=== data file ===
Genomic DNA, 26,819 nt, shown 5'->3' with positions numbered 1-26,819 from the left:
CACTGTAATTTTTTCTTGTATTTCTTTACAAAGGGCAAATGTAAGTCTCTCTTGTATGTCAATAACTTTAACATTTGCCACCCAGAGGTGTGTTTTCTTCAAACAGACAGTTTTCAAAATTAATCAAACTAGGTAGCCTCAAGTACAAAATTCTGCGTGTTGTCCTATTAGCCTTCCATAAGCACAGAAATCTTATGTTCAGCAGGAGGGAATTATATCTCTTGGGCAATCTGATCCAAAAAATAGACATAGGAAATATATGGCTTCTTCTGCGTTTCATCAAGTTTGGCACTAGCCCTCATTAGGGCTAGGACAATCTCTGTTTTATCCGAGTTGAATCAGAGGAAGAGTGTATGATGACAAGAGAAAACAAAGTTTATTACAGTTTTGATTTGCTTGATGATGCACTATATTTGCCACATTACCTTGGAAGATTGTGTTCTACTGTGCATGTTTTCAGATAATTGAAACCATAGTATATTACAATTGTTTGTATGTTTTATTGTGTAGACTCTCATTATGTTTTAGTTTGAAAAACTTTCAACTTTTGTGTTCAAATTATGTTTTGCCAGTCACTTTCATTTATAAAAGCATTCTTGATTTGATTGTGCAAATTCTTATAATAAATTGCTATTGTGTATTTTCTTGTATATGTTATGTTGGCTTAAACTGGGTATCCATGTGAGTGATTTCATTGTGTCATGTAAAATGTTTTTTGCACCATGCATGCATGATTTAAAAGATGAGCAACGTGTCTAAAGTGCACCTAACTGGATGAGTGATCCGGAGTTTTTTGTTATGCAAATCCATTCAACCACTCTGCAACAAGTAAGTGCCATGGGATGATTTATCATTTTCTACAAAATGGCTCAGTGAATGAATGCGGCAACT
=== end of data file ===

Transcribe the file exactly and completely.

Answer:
Genomic DNA, 26,819 nt, shown 5'->3' with positions numbered 1-26,819 from the left:
CACTGTAATTTTTTCTTGTATTTCTTTACAAAGGGCAAATGTAAGTCTCTCTTGTATGTCAATAACTTTAACATTTGCCACCCAGAGGTGTGTTTTCTTCAAACAGACAGTTTTCAAAATTAATCAAACTAGGTAGCCTCAAGTACAAAATTCTGCGTGTTGTCCTATTAGCCTTCCATAAGCACAGAAATCTTATGTTCAGCAGGAGGGAATTATATCTCTTGGGCAATCTGATCCAAAAAATAGACATAGGAAATATATGGCTTCTTCTGCGTTTCATCAAGTTTGGCACTAGCCCTCATTAGGGCTAGGACAATCTCTGTTTTATCCGAGTTGAATCAGAGGAAGAGTGTATGATGACAAGAGAAAACAAAGTTTATTACAGTTTTGATTTGCTTGATGATGCACTATATTTGCCACATTACCTTGGAAGATTGTGTTCTACTGTGCATGTTTTCAGATAATTGAAACCATAGTATATTACAATTGTTTGTATGTTTTATTGTGTAGACTCTCATTATGTTTTAGTTTGAAAAACTTTCAACTTTTGTGTTCAAATTATGTTTTGCCAGTCACTTTCATTTATAAAAGCATTCTTGATTTGATTGTGCAAATTCTTATAATAAATTGCTATTGTGTATTTTCTTGTATATGTTATGTTGGCTTAAACTGGGTATCCATGTGAGTGATTTCATTGTGTCATGTAAAATGTTTTTTGCACCATGCATGCATGATTTAAAAGATGAGCAACGTGTCTAAAGTGCACCTAACTGGATGAGTGATCCGGAGTTTTTTGTTATGCAAATCCATTCAACCACTCTGCAACAAGTAAGTGCCATGGGATGATTTATCATTTTCTACAAAATGGCTCAGTGAATGAATGCGGCAACT